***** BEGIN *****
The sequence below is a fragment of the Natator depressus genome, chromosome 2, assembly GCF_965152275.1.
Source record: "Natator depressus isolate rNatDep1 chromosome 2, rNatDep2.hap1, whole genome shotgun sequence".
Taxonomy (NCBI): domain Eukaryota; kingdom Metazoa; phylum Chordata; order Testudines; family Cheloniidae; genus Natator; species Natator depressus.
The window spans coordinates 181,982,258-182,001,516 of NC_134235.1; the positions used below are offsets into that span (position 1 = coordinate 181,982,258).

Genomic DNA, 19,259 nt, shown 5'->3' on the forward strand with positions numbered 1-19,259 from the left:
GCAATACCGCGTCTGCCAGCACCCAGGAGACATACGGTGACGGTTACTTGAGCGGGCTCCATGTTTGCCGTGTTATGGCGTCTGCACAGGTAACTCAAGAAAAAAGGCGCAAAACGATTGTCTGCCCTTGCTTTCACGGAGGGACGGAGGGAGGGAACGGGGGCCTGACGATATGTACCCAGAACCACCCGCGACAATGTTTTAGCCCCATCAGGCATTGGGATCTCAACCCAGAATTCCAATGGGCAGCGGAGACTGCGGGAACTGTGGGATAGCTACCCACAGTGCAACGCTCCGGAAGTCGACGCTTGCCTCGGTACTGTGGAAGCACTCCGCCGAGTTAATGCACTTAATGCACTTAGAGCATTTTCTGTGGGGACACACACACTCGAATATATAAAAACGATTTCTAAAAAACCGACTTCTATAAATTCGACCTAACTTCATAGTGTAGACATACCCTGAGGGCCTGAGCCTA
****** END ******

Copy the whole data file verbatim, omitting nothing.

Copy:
The sequence below is a fragment of the Natator depressus genome, chromosome 2, assembly GCF_965152275.1.
Source record: "Natator depressus isolate rNatDep1 chromosome 2, rNatDep2.hap1, whole genome shotgun sequence".
Taxonomy (NCBI): domain Eukaryota; kingdom Metazoa; phylum Chordata; order Testudines; family Cheloniidae; genus Natator; species Natator depressus.
The window spans coordinates 181,982,258-182,001,516 of NC_134235.1; the positions used below are offsets into that span (position 1 = coordinate 181,982,258).

Genomic DNA, 19,259 nt, shown 5'->3' on the forward strand with positions numbered 1-19,259 from the left:
GCAATACCGCGTCTGCCAGCACCCAGGAGACATACGGTGACGGTTACTTGAGCGGGCTCCATGTTTGCCGTGTTATGGCGTCTGCACAGGTAACTCAAGAAAAAAGGCGCAAAACGATTGTCTGCCCTTGCTTTCACGGAGGGACGGAGGGAGGGAACGGGGGCCTGACGATATGTACCCAGAACCACCCGCGACAATGTTTTAGCCCCATCAGGCATTGGGATCTCAACCCAGAATTCCAATGGGCAGCGGAGACTGCGGGAACTGTGGGATAGCTACCCACAGTGCAACGCTCCGGAAGTCGACGCTTGCCTCGGTACTGTGGAAGCACTCCGCCGAGTTAATGCACTTAATGCACTTAGAGCATTTTCTGTGGGGACACACACACTCGAATATATAAAAACGATTTCTAAAAAACCGACTTCTATAAATTCGACCTAACTTCATAGTGTAGACATACCCTGAGGGCCTGAGCCTA